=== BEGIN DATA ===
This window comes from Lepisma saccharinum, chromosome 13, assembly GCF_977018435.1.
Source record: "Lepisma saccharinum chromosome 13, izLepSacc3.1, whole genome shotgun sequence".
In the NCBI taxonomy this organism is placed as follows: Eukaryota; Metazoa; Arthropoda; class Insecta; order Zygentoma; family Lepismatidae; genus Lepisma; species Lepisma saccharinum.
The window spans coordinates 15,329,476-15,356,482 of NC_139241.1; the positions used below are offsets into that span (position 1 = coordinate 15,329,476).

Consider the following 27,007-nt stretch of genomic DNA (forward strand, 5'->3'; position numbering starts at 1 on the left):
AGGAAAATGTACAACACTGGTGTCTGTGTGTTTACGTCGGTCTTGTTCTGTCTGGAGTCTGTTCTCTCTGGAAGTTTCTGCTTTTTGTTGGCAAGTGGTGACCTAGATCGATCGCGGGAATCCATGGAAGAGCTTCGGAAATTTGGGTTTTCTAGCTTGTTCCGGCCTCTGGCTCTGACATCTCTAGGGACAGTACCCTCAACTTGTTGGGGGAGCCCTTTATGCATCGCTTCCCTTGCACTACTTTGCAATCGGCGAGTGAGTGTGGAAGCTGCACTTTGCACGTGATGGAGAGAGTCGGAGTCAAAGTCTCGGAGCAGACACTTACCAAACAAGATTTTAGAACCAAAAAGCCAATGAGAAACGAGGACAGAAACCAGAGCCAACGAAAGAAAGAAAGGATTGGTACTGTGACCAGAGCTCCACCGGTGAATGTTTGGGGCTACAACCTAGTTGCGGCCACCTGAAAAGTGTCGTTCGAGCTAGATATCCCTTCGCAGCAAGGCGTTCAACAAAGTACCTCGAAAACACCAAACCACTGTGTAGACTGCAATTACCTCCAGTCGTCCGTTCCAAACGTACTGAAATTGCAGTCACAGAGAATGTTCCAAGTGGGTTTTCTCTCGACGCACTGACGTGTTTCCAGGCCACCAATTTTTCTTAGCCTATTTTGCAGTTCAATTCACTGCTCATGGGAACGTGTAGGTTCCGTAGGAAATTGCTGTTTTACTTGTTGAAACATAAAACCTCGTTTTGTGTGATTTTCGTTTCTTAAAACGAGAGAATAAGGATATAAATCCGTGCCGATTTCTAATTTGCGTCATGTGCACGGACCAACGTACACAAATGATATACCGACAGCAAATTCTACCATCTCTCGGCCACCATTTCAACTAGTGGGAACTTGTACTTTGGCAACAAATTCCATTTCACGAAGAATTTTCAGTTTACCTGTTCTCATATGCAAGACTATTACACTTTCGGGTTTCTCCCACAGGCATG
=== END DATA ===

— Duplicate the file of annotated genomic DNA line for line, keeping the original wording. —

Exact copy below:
This window comes from Lepisma saccharinum, chromosome 13, assembly GCF_977018435.1.
Source record: "Lepisma saccharinum chromosome 13, izLepSacc3.1, whole genome shotgun sequence".
In the NCBI taxonomy this organism is placed as follows: Eukaryota; Metazoa; Arthropoda; class Insecta; order Zygentoma; family Lepismatidae; genus Lepisma; species Lepisma saccharinum.
The window spans coordinates 15,329,476-15,356,482 of NC_139241.1; the positions used below are offsets into that span (position 1 = coordinate 15,329,476).

Consider the following 27,007-nt stretch of genomic DNA (forward strand, 5'->3'; position numbering starts at 1 on the left):
AGGAAAATGTACAACACTGGTGTCTGTGTGTTTACGTCGGTCTTGTTCTGTCTGGAGTCTGTTCTCTCTGGAAGTTTCTGCTTTTTGTTGGCAAGTGGTGACCTAGATCGATCGCGGGAATCCATGGAAGAGCTTCGGAAATTTGGGTTTTCTAGCTTGTTCCGGCCTCTGGCTCTGACATCTCTAGGGACAGTACCCTCAACTTGTTGGGGGAGCCCTTTATGCATCGCTTCCCTTGCACTACTTTGCAATCGGCGAGTGAGTGTGGAAGCTGCACTTTGCACGTGATGGAGAGAGTCGGAGTCAAAGTCTCGGAGCAGACACTTACCAAACAAGATTTTAGAACCAAAAAGCCAATGAGAAACGAGGACAGAAACCAGAGCCAACGAAAGAAAGAAAGGATTGGTACTGTGACCAGAGCTCCACCGGTGAATGTTTGGGGCTACAACCTAGTTGCGGCCACCTGAAAAGTGTCGTTCGAGCTAGATATCCCTTCGCAGCAAGGCGTTCAACAAAGTACCTCGAAAACACCAAACCACTGTGTAGACTGCAATTACCTCCAGTCGTCCGTTCCAAACGTACTGAAATTGCAGTCACAGAGAATGTTCCAAGTGGGTTTTCTCTCGACGCACTGACGTGTTTCCAGGCCACCAATTTTTCTTAGCCTATTTTGCAGTTCAATTCACTGCTCATGGGAACGTGTAGGTTCCGTAGGAAATTGCTGTTTTACTTGTTGAAACATAAAACCTCGTTTTGTGTGATTTTCGTTTCTTAAAACGAGAGAATAAGGATATAAATCCGTGCCGATTTCTAATTTGCGTCATGTGCACGGACCAACGTACACAAATGATATACCGACAGCAAATTCTACCATCTCTCGGCCACCATTTCAACTAGTGGGAACTTGTACTTTGGCAACAAATTCCATTTCACGAAGAATTTTCAGTTTACCTGTTCTCATATGCAAGACTATTACACTTTCGGGTTTCTCCCACAGGCATG